A motion to dismiss a lawsuit by a Monroe man convicted of shooting an Amherst County sheriff’s deputy states the actions of law enforcement officers to subdue him were reasonable and not excessive.
Trevor Dawson Ewers, 25, was sentenced in December to 108 years in prison several months after an Amherst County jury found him guilty of two counts of attempted capital murder of a law enforcement officer, two counts of using a firearm in commission of a felony and a count of aggravated malicious wounding. A judge upheld the jury’s recommended 103-year sentence and imposed another five years from a firearm charge that was handled at a separate trial.
Ewers shot officer Jason Meador with a handgun during a September 2017 late-night traffic stop at the Monroe Post Office’s parking lot, an encounter Commonwealth’s Attorney Lyle Carver said at trial turned into chaos in a matter of seconds.
Ewers, who was intoxicated, stepped out of the vehicle and retrieved a pistol from his pocket, immediately causing a struggle. Deputy Erin Karajankovich, who was conducting the stop, shot Ewers in the shoulder, according to evidence presented at the September 2019 trial in Amherst Circuit Court.
Meador, who survived, was shot in the head and testified at the trial he suffered permanent hearing loss. Both officers testified at trial the event caused them to suffer mental trauma.
At the sentencing, Carver said Ewers did not want to face additional jail time that night and tried to shoot his way out of the situation. Matthew Pack, Ewers’ attorney, argued the shooting was unintentional and the officers overreacted. Ewers testified he didn’t want to hurt anyone and described the incident as a “big misunderstanding.”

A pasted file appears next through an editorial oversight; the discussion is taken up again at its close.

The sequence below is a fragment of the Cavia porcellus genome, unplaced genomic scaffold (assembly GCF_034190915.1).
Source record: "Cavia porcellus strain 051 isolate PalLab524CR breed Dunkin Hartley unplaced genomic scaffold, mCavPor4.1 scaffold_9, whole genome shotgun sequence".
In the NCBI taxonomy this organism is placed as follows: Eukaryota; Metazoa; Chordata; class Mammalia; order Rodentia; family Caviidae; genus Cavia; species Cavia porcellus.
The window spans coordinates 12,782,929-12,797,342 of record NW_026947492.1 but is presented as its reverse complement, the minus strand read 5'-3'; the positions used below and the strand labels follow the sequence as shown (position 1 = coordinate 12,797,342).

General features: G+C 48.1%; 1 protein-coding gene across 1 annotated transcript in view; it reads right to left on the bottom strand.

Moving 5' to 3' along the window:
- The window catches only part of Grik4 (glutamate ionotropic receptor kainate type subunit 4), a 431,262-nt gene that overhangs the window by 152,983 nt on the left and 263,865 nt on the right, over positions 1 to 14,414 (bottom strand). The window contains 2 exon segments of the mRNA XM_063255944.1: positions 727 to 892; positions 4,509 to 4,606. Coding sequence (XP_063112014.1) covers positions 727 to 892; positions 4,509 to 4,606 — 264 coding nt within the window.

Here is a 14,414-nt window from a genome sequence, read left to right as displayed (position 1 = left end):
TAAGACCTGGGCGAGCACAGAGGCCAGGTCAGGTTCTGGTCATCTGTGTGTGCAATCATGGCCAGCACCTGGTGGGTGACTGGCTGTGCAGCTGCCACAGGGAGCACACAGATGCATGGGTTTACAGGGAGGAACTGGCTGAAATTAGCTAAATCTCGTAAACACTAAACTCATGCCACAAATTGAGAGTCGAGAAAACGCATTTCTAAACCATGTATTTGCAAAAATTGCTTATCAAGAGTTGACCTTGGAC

The same month the jury convicted him, Ewers filed a lawsuit against the two officers, Amherst Sheriff E.W. Viar and Amherst County seeking $2 million in damages. The suit alleges Karajankovich used excessive force in order to “effect an arrest by unlawfully shooting” Ewers and “egregiously exceeded force necessary.”
The suit alleges the officers engaged in misconduct and gross negligence, failed to properly notify dispatchers of Ewers’ wound in a timely manner and render first aid “after inflicting a life-threatening injury,” and claims Viar failed to properly train Meador and Karajankovich.
The suit alleges Ewers was “abruptly slammed” against a vehicle by Meador and incurred significant medical expenses after he was shot. The complaint also claims Ewers’ constitutional rights were violated.
A motion-to-dismiss response filed Aug. 20 in Amherst Circuit Court by Rosalie Fessier, an attorney representing the two officers and Viar in the litigation, describes the officers’ actions as “heroic efforts” and argues Ewers has failed to state a claim of excessive force. The motion states Ewers still retained the pistol during the struggle with Meador and as a result shot the officer.
“Fortunately, Deputy Karajankovich was able to shoot [Ewers] once in the shoulder before [he] could harm anyone else,” the motion reads.
The motion states the defendants are entitled to qualified immunity. “
A police officer’s use of deadly force against a suspect is reasonable where the ‘officer has probable cause to believe the suspect poses a significant threat of death or serious physical injury to the officer or others,’” the motion reads.
The motion further states Viar was not involved in the encounter and argues Ewers has not “asserted a claim of supervisory liability nor plead any facts supporting such a claim” against Viar. Jim Guynn, an attorney representing Amherst County, also filed a motion to dismiss on the county’s behalf.
Pack and Fessier could not be immediately reached for comment Monday. A trial date has not been set in the matter.
Ewers remains in the custody of the Amherst Adult Detention Center in Madison Heights, according to online jail records.